About the Project
Idiopathic inflammatory myopathies (IIM) are heterogeneous autoimmune diseases characterized by inflammation of skeletal muscle (myositis). Other organ involvement due to lung, heart and skin disease and cancers can lead to increased mortality. IIM are difficult to diagnose, classify and treat; many patients are permanently disabled due to irreversible muscle damage. Improved disease classification in IIM is vital to stratify patients to improve disease management and enable earlier, more targeted treatment.
In this PhD project, we aim to improve disease classification and characterise disease subgroups in IIM. We aim to identify genetic risk factors that differentiate disease subgroups; to investigate similarities and differences in genetic risk factors between IIM and related immune-mediated inflammatory disorders, and to use publically available genetic and genomic data to increase understanding of different types of myositis.
We will use a number of statistical genetics approaches to exploit our wealth of clinical, genetic, genomic and autoantibody data to improve patient stratification. These approaches could include polygenic risk score analysis, conditional false discovery leveraging other autoimmune diseases, meta-analyses, Mendelian randomization, machine learning and integrated multi-omics approaches.
We expect these analyses to improve disease classification and our ability to stratify patients in IIM. This may improve our understanding of the pathogenesis and disease mechanisms in different forms of IIM, and how IIM relate to other immune-mediated inflammatory disorders. This research also will improve the evidence-base for stratified medicine, leading to more focussed disease management and treatment.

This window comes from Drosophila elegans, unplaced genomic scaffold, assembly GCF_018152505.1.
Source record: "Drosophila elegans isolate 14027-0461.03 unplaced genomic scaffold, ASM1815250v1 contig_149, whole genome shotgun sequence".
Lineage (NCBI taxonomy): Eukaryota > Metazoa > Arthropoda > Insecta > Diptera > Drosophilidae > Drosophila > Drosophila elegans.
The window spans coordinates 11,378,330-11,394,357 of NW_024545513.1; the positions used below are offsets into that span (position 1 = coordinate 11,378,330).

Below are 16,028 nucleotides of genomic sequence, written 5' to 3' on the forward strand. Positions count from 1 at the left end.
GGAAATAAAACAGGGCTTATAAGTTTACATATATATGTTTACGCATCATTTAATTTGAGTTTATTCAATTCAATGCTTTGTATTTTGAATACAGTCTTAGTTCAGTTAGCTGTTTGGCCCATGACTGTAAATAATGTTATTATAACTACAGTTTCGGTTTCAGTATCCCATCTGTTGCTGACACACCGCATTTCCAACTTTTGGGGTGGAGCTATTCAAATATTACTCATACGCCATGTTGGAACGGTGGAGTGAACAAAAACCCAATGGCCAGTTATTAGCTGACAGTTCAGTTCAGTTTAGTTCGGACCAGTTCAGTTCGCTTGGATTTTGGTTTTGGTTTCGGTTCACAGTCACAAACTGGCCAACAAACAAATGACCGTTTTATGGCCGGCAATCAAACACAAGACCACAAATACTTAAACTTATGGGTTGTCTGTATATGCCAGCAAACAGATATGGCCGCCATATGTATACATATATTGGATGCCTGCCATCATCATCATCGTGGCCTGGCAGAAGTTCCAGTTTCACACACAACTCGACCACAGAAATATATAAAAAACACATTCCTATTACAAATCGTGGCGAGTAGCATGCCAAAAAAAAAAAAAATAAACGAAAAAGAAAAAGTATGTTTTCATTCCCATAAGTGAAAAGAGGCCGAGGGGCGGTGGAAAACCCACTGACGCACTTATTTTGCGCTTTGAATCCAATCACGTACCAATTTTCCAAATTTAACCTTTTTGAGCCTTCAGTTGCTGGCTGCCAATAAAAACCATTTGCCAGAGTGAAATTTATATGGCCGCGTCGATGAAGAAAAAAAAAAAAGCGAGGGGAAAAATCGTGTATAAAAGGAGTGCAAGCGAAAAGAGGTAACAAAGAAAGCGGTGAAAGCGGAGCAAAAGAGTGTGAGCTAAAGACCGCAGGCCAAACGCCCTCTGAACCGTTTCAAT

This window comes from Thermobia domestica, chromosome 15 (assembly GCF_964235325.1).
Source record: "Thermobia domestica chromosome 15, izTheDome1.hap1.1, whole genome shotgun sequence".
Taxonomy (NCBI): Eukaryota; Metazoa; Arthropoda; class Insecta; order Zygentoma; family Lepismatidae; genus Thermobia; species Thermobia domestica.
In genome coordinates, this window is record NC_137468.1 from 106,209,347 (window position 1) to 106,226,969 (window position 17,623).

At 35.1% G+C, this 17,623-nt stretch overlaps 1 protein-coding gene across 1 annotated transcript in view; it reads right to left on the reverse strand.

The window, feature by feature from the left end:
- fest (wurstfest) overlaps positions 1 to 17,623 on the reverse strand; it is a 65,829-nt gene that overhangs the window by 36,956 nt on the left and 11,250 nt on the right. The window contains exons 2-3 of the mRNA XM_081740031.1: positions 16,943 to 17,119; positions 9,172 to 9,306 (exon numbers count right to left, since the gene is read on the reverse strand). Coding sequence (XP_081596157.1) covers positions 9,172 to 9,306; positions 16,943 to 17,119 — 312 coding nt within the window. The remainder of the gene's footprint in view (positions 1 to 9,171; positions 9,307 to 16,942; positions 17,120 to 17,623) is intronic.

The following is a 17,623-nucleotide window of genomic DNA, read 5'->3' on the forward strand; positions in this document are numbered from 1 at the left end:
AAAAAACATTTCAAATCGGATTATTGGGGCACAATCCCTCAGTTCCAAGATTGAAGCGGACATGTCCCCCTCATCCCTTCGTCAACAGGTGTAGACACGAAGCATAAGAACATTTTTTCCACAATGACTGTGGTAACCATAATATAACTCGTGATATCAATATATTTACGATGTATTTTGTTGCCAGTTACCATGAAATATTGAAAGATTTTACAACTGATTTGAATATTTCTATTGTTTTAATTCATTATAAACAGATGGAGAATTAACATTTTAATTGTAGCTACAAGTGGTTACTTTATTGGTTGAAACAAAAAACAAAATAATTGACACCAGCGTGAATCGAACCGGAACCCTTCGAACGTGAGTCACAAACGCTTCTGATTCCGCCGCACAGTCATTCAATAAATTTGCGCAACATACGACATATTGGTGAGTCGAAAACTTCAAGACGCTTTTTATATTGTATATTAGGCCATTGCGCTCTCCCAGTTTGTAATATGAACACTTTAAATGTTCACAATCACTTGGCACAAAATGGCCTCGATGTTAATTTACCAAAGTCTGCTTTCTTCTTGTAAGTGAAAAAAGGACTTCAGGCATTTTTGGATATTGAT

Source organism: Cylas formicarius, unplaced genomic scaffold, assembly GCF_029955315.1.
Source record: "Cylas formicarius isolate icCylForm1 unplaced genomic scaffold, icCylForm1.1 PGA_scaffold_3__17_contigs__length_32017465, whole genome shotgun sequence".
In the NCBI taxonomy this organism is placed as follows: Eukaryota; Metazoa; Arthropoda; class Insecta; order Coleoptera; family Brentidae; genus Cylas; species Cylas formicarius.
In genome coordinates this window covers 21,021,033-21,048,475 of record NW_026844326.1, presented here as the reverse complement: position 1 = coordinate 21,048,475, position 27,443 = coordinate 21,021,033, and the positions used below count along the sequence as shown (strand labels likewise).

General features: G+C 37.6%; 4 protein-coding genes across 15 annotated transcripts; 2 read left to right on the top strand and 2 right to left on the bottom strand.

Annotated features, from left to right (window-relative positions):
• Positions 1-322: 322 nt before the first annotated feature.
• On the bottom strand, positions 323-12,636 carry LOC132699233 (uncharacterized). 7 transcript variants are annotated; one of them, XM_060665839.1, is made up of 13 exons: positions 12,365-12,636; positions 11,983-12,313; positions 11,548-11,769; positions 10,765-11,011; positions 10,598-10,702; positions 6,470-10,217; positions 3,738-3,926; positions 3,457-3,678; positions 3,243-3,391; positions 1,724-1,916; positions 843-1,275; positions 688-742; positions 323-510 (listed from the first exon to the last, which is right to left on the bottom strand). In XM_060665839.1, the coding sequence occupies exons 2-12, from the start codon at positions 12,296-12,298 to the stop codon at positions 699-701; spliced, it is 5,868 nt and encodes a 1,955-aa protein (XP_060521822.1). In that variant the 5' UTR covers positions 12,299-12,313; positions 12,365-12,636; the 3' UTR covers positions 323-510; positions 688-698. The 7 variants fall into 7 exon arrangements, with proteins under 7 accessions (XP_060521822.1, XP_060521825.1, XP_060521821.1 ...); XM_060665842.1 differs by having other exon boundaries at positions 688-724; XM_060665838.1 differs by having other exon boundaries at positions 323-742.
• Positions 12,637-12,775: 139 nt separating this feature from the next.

The student will join an active research group within the Versus Arthritis Genetics and Genomics Centre of Excellence. Training will be provided in quantitative statistical genetics skills, and interdisciplinary skills in translational and stratified medicine. There will be opportunities to attend and present results at national and international meetings and conferences, and public and patient engagement events.
Applicants must have obtained, or be about to obtain, at least an upper second class honours degree (or equivalent) in a relevant subject.
UK applicants interested in this project should make direct contact with the Primary Supervisor to arrange to discuss the project further as soon as possible. International applicants (including EU nationals) must ensure they meet the academic eligibility criteria (including English Language) as outlined before contacting potential supervisors to express an interest in their project. Eligibility can be checked via the University Country Specific information page (https://www.manchester.ac.uk/study/international/country-specific-information/).
If your country is not listed you must contact the Doctoral Academy Admissions Team providing a detailed CV (to include academic qualifications – stating degree classification(s) and dates awarded) and relevant transcripts.
Following the review of your qualifications and with support from potential supervisor(s), you will be informed whether you can submit a formal online application.
To be considered for this project you MUST submit a formal online application form - full details on how to apply can be found on the MRC Doctoral Training Partnership (DTP) website www.manchester.ac.uk/mrcdtpstudentships
Equality, diversity and inclusion is fundamental to the success of The University of Manchester, and is at the heart of all of our activities. The full Equality, diversity and inclusion statement can be found on the website https://www.bmh.manchester.ac.uk/study/research/apply/equality-diversity-inclusion/
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